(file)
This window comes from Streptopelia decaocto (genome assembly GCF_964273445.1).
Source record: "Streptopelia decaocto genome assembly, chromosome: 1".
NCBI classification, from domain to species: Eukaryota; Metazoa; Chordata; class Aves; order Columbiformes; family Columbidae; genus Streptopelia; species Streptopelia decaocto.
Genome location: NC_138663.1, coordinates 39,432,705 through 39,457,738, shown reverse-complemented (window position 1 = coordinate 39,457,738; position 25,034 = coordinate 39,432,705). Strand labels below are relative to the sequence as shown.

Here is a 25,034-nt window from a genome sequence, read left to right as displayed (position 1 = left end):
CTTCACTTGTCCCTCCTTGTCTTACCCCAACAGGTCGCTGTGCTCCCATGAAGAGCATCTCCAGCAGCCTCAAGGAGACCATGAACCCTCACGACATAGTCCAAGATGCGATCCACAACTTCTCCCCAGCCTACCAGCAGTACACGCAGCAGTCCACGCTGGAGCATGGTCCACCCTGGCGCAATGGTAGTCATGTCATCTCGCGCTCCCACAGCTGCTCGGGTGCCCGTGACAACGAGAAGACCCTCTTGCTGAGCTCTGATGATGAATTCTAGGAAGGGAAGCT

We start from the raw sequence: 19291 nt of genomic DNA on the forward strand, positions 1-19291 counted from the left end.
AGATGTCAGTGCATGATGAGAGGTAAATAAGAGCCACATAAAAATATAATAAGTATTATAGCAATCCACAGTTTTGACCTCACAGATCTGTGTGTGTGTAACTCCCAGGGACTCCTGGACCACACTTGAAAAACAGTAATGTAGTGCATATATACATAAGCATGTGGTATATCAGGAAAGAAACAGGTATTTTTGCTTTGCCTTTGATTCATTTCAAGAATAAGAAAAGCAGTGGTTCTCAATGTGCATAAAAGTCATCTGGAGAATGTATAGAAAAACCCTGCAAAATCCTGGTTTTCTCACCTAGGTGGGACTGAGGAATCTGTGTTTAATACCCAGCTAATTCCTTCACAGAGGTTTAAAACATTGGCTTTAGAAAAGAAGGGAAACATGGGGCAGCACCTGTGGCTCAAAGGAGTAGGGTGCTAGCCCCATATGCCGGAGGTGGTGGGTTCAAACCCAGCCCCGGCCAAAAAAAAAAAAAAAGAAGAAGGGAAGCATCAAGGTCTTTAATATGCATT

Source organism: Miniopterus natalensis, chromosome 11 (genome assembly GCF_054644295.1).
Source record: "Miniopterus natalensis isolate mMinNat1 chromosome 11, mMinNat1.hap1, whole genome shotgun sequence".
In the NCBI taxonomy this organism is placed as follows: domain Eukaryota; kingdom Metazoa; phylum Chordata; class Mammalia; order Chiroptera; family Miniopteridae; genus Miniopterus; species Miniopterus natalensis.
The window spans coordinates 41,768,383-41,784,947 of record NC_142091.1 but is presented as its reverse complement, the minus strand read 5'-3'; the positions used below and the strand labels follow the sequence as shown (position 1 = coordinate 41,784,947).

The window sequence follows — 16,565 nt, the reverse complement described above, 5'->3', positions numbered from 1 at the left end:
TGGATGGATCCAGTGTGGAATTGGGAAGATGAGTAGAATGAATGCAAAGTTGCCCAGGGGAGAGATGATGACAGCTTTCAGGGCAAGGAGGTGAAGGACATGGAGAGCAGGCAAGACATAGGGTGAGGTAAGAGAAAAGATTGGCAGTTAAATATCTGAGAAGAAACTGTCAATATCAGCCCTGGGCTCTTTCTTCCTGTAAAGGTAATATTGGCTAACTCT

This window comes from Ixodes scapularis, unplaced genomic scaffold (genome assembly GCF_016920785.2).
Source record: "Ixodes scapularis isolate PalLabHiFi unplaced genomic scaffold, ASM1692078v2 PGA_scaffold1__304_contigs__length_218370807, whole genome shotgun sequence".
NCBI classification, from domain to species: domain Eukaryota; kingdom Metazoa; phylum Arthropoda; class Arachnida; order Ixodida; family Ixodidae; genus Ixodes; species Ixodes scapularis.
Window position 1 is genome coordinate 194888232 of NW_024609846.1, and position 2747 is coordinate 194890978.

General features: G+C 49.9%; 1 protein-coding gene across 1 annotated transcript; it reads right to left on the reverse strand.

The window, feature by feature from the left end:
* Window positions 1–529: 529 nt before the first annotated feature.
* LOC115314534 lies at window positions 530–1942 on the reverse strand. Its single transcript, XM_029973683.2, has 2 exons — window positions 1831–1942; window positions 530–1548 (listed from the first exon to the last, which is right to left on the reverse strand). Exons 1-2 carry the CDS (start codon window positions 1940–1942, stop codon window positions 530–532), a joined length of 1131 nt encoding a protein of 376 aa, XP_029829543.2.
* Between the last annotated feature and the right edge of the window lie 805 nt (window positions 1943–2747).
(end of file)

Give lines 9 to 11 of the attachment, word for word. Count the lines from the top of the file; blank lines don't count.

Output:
Source organism: Miniopterus natalensis, chromosome 11 (genome assembly GCF_054644295.1).
Source record: "Miniopterus natalensis isolate mMinNat1 chromosome 11, mMinNat1.hap1, whole genome shotgun sequence".
In the NCBI taxonomy this organism is placed as follows: domain Eukaryota; kingdom Metazoa; phylum Chordata; class Mammalia; order Chiroptera; family Miniopteridae; genus Miniopterus; species Miniopterus natalensis.